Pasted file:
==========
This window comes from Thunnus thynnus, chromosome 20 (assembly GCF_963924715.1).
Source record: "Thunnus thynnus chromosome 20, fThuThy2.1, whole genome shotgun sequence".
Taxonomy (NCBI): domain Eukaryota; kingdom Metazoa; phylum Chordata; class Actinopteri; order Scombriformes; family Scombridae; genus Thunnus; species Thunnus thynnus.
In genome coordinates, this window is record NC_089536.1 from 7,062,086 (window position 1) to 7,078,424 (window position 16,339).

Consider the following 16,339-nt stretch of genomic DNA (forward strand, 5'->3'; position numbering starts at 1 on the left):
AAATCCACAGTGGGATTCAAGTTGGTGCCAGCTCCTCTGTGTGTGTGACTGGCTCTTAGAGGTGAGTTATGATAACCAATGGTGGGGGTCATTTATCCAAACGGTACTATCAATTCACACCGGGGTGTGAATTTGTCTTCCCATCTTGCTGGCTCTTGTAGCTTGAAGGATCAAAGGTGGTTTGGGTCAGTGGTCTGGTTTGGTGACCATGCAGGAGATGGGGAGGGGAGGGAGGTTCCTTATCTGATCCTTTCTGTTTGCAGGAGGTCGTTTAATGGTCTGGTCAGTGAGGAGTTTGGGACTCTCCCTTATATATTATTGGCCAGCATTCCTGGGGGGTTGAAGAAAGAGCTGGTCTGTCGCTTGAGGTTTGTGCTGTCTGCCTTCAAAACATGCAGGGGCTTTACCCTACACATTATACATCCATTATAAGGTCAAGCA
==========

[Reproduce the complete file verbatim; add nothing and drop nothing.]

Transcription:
This window comes from Thunnus thynnus, chromosome 20 (assembly GCF_963924715.1).
Source record: "Thunnus thynnus chromosome 20, fThuThy2.1, whole genome shotgun sequence".
Taxonomy (NCBI): domain Eukaryota; kingdom Metazoa; phylum Chordata; class Actinopteri; order Scombriformes; family Scombridae; genus Thunnus; species Thunnus thynnus.
In genome coordinates, this window is record NC_089536.1 from 7,062,086 (window position 1) to 7,078,424 (window position 16,339).

Consider the following 16,339-nt stretch of genomic DNA (forward strand, 5'->3'; position numbering starts at 1 on the left):
AAATCCACAGTGGGATTCAAGTTGGTGCCAGCTCCTCTGTGTGTGTGACTGGCTCTTAGAGGTGAGTTATGATAACCAATGGTGGGGGTCATTTATCCAAACGGTACTATCAATTCACACCGGGGTGTGAATTTGTCTTCCCATCTTGCTGGCTCTTGTAGCTTGAAGGATCAAAGGTGGTTTGGGTCAGTGGTCTGGTTTGGTGACCATGCAGGAGATGGGGAGGGGAGGGAGGTTCCTTATCTGATCCTTTCTGTTTGCAGGAGGTCGTTTAATGGTCTGGTCAGTGAGGAGTTTGGGACTCTCCCTTATATATTATTGGCCAGCATTCCTGGGGGGTTGAAGAAAGAGCTGGTCTGTCGCTTGAGGTTTGTGCTGTCTGCCTTCAAAACATGCAGGGGCTTTACCCTACACATTATACATCCATTATAAGGTCAAGCA